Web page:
The Largest Security-Cleared Career Network for Defense and Intelligence Jobs - JOIN NOW

Military

APPENDIX G

HASTY SURVEY TECHNIQUES-GRAPHIC RESECTION


Description

Graphic resection is a method of determining position based on the known locations of certain visible points. The equipment needed to perform a graphic resection includes an M2 aiming circle, a map sheet, overlay paper or acetate, and a straightedge.

Procedures

Select a location from which three distant points, which appear on the map, are visible. These points are well-defined vertical features, such as towers, trig markers, or church steeples.

Measure the three clockwise angles between these points with the aiming circle: first point to second point, second to third, and third point back around to the first, completing a circle around the horizon. For each angle, measure to the nearest 0.5 mil as follows:

  • Set up and level the aiming circle over the proposed SCP.
  • With the upper motion, set 0.0 mils on the aiming circle.
  • With the lower motion, sight on the first known point.
  • With the upper motion, measure the angle to the second point, and record this first reading to the nearest 0.5 mil.
  • With this reading on the scales, sight again on the first point by using the lower motion.
  • With the upper motion, again measure the angle to the second point. Record the second reading on the upper motion to the nearest 0.5 mil.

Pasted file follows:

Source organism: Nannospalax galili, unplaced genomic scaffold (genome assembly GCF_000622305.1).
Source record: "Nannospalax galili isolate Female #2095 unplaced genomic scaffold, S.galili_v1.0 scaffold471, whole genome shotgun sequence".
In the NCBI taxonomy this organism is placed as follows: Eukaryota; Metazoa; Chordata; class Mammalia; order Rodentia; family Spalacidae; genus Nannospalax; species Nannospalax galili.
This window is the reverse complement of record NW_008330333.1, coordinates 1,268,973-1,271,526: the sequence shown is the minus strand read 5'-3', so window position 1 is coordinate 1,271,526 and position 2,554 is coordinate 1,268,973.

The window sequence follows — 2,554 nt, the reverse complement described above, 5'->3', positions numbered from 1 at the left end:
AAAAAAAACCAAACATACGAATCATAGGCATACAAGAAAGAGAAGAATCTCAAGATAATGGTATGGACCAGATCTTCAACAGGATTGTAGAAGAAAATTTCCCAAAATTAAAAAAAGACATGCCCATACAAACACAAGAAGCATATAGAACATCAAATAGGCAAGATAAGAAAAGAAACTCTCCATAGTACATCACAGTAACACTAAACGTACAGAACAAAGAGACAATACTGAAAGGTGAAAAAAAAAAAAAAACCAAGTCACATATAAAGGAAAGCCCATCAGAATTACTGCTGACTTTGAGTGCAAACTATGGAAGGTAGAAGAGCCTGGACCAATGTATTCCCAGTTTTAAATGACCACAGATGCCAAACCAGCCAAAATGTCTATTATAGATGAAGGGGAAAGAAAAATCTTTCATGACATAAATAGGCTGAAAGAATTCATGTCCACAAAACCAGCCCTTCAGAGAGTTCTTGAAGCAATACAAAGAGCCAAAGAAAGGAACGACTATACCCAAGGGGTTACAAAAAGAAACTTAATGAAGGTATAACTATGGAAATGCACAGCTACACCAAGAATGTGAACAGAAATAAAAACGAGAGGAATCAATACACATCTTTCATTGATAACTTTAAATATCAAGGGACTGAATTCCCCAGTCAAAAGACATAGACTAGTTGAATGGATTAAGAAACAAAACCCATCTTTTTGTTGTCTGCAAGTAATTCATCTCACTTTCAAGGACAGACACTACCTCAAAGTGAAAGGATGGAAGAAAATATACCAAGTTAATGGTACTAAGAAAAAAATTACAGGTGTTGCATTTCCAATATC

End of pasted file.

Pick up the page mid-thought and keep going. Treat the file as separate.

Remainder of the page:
• Divide the second reading by 2 to determine the mean angle, which must agree with the first reading to the nearest 0.5 mil. If the first reading is more than 3,200 mils, you must add 6,400 mils to the second reading before dividing by 2. If the two readings do not agree within 0.5 mil, return to the first step.

Add the mean angles from between each point to ensure that the total sum of all three is equal to 6,400 mils 1.5 mil. Determine the eight-digit grid locations of the three known points from the map or a trig list, and write these beside the points.

Using the overlay paper or acetate, draw a central point, which will represent the location of the aiming circle. Using a straightedge, draw a line (first ray) outward. Using a range-deflection protractor (RDP) or a coordinate scale (less accurate), measure clockwise the number of mils corresponding to the angle between the first and second known points. Draw a line along that mil measurement from the central point outward (second ray). Do this again with the third angle, developing a third ray from the central point outward. With the third ray in place, measure from it, clockwise back to the first ray. Compare this measurement to the mean angle from the aiming circle. These two angles should agree to within 0.5 mil.

Place the overlay with the three lines radiating out from the central point on the map sheet. Position it so that the first ray passes through the frost known point from the map, the second through the second point, and likewise for the third. Once all three are aligned, the central point from the overlay paper represents the aiming circle map location.

Use a coordinate scale to determine the eight-digit grid of the aiming circle and the approximate elevation. Record these data for the launcher to use in updating its PDS after every 4 to 6 kilometers of travel and should not use it for calibration.



NEWSLETTER
Join the GlobalSecurity.org mailing list